Catching hardware / arithmetics errors

Hello,

is it worth having a discussion of making things like bus / address errors / arithmetic overflows / zero divisions, etc, etc "catchable" as if they were throwing operations?

func foo(x: UInt8, y: Int) {
try { // a new usage for try: within this block all try's are implicit
x + 1 // EXC_BAD_INSTRUCTION (code=EXC_I386_INVOP, subcode=0x0)
1/y // Fatal error: Division by zero
} catch {
print(error)
// prints:
// FatalError: arithmetic overflow
// Fatal error: Division by zero
}
}

2 Likes

Slightly related:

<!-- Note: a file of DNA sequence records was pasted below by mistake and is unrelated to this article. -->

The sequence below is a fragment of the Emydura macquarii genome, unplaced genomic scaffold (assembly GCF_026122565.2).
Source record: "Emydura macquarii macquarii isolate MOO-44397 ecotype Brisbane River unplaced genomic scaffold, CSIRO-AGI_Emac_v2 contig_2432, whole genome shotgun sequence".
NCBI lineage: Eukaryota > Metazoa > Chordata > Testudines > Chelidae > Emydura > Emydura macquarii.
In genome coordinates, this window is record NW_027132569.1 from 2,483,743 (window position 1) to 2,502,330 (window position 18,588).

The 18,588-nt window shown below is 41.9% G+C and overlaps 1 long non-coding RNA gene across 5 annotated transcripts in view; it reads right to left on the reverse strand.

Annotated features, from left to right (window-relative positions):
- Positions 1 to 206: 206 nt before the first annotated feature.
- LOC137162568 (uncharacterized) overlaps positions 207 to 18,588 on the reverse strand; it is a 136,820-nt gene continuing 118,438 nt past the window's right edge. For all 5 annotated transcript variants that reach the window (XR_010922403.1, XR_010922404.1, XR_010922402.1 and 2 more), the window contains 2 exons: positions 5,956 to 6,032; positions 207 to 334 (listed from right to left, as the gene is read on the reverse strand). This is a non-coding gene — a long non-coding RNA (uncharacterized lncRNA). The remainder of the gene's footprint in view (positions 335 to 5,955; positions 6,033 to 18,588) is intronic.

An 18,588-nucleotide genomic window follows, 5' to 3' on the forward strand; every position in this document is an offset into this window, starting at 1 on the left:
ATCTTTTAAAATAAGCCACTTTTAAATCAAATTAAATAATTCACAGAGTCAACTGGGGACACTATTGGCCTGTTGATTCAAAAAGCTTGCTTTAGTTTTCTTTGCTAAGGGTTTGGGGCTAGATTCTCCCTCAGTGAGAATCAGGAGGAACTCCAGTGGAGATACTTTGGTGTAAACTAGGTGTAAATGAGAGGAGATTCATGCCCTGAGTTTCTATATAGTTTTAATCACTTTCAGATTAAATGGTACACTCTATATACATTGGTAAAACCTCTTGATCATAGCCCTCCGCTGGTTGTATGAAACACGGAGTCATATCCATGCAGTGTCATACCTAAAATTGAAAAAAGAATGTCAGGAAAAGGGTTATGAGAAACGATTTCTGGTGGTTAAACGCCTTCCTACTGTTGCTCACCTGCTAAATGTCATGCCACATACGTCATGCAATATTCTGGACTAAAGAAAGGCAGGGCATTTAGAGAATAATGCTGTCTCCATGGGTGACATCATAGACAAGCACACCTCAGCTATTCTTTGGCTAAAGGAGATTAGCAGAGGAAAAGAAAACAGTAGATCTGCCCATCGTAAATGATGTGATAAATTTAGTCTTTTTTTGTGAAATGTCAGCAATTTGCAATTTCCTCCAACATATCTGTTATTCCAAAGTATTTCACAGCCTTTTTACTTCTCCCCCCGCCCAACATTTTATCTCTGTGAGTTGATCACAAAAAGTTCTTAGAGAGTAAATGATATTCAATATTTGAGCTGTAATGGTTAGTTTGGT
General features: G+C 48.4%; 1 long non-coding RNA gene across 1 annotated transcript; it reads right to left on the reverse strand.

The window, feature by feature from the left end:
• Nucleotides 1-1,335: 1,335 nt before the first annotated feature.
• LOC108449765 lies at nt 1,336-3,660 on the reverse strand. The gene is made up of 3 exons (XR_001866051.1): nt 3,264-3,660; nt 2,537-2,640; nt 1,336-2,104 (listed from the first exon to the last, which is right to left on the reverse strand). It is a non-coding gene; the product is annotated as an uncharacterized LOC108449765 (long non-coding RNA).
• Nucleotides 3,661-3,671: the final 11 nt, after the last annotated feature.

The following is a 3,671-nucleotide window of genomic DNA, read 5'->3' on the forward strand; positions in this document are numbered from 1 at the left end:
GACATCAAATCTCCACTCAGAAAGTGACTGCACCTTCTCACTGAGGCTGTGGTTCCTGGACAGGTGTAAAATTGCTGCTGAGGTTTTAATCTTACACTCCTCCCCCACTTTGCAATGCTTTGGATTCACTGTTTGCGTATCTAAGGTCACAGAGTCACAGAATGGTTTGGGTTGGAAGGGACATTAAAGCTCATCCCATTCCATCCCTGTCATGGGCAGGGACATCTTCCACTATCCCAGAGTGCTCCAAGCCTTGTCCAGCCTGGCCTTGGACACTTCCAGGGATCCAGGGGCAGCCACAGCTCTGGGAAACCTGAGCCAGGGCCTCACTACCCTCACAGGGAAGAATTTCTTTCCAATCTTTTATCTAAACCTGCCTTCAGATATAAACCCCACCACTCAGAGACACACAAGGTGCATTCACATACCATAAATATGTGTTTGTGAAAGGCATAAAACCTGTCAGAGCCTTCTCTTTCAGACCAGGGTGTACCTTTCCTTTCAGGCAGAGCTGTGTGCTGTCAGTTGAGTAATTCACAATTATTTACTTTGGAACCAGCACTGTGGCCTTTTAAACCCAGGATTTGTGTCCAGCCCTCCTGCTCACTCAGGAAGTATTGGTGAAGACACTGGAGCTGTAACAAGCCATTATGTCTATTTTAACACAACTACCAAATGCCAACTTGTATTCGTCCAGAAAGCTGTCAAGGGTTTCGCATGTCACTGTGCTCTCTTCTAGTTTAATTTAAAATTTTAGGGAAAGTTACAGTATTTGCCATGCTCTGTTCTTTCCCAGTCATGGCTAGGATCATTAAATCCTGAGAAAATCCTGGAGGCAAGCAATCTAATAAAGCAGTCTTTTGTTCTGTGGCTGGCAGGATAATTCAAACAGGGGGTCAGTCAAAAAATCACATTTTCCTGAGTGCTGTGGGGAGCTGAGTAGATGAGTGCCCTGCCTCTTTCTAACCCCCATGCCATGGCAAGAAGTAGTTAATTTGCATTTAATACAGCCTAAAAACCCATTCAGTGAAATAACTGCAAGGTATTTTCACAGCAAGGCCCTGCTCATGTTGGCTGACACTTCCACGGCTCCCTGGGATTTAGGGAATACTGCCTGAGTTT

somewhat "tangentially" :slight_smile:. i wasn't talking about floating point.

The combination of these changes - implicit conversion of previously fatal conditions to throwing and implicit try - bring out undefined behavior for any functions called within the block.

If these functions have incorrect behavior (including do to your input), those functions will likely not be defined to treat that as a recoverable error, and result in components of the system operating with a known-to-be-inconsistent state.

At the same time, the way incorrect usage of an API can change based on build settings - what may be a fatal arithmetic overflow in a development build may not be in a release build. Code that expects an error on bad input may now instead proceed with bad state.

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